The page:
From the first sound one hears (the crackling of an old LP – remember those?) we are placed frankly and unapologetically in a world that could never be inhabited by the teeny-boppers who command the world’s current stage. There is wicked in every fiber of Pasheen’s voice. She is creating her world, song after song, layer after layer, paint stroke upon paint stroke, and welcoming us in, but with a “beware” sign. It’s an underground world. A world that moves at a stroll’s pace. A world of shadows and seduction. A world that almost doesn’t belong in today, but somehow equally in an era bygone and a tomorrow that waits patiently (read timelessly) until the bubble-gummers burn themselves out.

And then there’s that voice! It is textured and haunting, a lesson in the mastery of phrasing, a history rich with tales and battle scars and luscious liquored flavorings, always in impeccable control, if at moments purposely letting loose grace notes both feral and unrestrained, and with the fattest, sexiest vibrato I think I’ve ever heard. Most importantly, at least to this listener, the voice is rife with poignancy and pathos. And every bit of it works.

Pasheen seems happiest (in a lyric) when letting us know that she knows her environment, her fellow jazz players, the luminaries in the genre; and that while she most definitely celebrates them, she also takes her rightful place in the pantheon. Oh believe me, she belongs.

She has fun on cuts like Busy Man (“being a type-A over-achiever myself, I realize that I could end up in a
24-step program”). It’s a lyric that makes one chuckle, while all the time knowing full well that this Big Purr of a singer moves at a Type-A pace for NO ONE, but vamps by, daring you to come along. And so she creates contradictions that serve to remind us just how complex we human beings really are.

There is an underlying sadness in Vanity, a song about cosmetic surgery. What’s most compelling about this cut is Pasheen’s unwillingness to pick a side on the subject, but instead giving us a startling portrait of modern life’s arguably most pathological preoccupation, and that she even dares to broach such an internal-conflict topic within the jazz environment, a neighborhood, from a lyrical standpoint, that has usually been relegated to weepy love songs. However, she is clever with her Porter-esque turns of phrase, and comedic sexual innuendo. She dares to complicate the idiom.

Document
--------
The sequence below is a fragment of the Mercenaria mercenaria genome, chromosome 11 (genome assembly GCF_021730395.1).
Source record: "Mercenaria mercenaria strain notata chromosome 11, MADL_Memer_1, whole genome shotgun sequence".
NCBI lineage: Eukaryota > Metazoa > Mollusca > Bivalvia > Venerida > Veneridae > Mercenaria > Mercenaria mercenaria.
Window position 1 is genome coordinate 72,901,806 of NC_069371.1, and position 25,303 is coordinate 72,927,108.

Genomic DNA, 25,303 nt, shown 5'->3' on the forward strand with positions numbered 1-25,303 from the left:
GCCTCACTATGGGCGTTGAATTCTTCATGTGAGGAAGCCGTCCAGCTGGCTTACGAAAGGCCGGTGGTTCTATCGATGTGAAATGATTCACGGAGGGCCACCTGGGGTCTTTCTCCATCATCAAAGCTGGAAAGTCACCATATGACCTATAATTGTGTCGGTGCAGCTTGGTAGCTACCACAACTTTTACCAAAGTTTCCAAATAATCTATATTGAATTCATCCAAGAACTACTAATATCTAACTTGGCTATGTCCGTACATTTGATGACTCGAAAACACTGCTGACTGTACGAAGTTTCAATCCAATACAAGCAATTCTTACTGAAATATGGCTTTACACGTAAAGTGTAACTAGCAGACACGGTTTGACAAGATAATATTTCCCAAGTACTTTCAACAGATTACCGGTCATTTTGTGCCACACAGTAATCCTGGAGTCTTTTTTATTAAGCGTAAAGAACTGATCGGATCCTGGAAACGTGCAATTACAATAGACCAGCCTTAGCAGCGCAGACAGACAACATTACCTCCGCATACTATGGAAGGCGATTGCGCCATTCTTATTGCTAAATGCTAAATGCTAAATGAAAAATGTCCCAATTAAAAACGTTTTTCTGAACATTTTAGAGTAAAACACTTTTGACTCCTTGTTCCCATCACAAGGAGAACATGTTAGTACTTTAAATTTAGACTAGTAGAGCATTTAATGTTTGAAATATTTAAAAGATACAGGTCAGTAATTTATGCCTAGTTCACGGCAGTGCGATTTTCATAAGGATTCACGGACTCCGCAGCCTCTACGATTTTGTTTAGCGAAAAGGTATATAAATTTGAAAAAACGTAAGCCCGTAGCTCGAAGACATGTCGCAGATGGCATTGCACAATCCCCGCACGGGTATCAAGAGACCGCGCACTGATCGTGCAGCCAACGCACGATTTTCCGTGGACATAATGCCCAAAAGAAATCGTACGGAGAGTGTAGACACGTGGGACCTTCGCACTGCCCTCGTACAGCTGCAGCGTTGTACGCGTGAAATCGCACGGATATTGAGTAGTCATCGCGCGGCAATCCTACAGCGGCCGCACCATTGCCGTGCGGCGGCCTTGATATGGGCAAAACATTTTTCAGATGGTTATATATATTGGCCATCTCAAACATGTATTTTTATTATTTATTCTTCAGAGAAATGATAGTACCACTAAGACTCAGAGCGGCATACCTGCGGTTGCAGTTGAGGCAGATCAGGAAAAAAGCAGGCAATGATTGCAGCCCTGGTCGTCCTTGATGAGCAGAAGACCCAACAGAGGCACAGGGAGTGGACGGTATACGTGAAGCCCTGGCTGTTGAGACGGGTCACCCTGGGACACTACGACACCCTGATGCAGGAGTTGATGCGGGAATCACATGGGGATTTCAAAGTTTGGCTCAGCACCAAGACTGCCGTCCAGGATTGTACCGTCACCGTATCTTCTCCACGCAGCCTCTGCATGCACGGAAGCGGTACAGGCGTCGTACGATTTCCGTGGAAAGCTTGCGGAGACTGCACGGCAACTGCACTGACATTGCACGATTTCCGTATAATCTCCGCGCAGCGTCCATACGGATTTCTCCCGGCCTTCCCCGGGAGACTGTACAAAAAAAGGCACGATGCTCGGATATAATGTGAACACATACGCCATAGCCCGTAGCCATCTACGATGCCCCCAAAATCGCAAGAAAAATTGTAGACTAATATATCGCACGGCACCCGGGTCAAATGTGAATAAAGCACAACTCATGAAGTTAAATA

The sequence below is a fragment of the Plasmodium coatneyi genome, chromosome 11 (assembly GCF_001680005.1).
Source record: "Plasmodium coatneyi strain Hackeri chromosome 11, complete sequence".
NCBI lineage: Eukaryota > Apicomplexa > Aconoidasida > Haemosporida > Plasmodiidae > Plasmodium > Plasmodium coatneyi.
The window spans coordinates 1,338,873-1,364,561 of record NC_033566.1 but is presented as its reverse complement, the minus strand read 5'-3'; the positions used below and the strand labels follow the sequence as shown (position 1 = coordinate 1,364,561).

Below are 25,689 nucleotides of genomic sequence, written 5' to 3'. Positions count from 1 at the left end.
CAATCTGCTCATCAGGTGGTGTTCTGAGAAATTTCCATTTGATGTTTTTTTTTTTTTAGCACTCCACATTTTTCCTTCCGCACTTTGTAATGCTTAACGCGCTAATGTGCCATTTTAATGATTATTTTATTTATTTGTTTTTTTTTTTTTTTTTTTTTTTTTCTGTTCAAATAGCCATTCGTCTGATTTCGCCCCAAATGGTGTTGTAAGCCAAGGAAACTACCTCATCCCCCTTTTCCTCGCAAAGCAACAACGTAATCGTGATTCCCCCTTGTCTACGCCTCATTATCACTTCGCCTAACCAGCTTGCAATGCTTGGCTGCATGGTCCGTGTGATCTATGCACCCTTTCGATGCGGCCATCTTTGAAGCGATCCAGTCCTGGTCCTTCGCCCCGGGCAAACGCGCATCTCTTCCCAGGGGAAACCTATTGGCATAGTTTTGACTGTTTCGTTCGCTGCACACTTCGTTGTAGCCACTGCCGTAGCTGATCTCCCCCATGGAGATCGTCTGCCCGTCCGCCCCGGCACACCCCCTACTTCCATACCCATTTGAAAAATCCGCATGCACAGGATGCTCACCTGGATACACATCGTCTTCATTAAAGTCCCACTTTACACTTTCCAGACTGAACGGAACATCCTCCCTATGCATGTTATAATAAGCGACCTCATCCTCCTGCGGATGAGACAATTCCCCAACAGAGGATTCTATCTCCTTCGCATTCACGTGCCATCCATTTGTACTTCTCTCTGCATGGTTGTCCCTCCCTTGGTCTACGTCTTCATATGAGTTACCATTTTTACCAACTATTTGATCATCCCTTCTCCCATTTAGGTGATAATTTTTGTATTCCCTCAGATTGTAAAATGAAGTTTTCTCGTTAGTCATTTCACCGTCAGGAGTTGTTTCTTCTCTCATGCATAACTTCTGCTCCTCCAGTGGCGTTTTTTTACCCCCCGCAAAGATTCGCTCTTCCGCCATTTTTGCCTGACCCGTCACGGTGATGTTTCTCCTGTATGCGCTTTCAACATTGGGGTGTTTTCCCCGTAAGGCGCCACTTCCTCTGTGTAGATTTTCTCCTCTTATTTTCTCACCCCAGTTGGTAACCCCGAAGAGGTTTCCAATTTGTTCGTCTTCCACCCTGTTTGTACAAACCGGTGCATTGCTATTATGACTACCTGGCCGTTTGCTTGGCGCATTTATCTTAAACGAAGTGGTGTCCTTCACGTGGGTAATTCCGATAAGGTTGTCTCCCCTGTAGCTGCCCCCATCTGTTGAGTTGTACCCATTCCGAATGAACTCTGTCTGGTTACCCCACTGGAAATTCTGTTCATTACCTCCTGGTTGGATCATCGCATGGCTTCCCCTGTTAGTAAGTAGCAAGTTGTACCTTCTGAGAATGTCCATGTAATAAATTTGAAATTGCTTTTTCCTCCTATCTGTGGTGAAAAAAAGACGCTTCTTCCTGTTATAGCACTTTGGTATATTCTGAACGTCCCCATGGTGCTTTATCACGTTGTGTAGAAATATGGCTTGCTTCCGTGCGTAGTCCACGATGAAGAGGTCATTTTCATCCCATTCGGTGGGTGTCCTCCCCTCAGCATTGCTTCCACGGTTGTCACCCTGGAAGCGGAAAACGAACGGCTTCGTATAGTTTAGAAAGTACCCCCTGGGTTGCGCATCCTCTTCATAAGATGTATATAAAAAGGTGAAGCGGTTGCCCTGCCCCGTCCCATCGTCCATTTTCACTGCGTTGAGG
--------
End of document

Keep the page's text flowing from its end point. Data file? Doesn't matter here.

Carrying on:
If I seem to be harping a whole lot on lyric, it’s probably because I’m a vocalist too, and lyric means everything to us. But never for a minute think that the rest of the package is an afterthought. Strong melodic writing and a sophisticated harmonic environment puts these songs (more than half of which Pasheen composed or co-composed) squarely in a league with the most timeless of them.
Trumpeter Carl Saunders’ scatting, on his composition You’re So Cute, had me laughing in the jolliest way from pure joy at the fun he is obviously having, a trick that belongs exclusively and exuberantly to the jazz genre, and yet few do it well. I get the feeling this may be signature for Mr. Saunders, as he is given complete carte blanche on this cut, with Pasheen respectfully giving her colleague the floor. Takes balls to give the floor in that way, when it’s your album. But then Pasheen has a pair on her that, I dare say, rivals any of her male counterparts.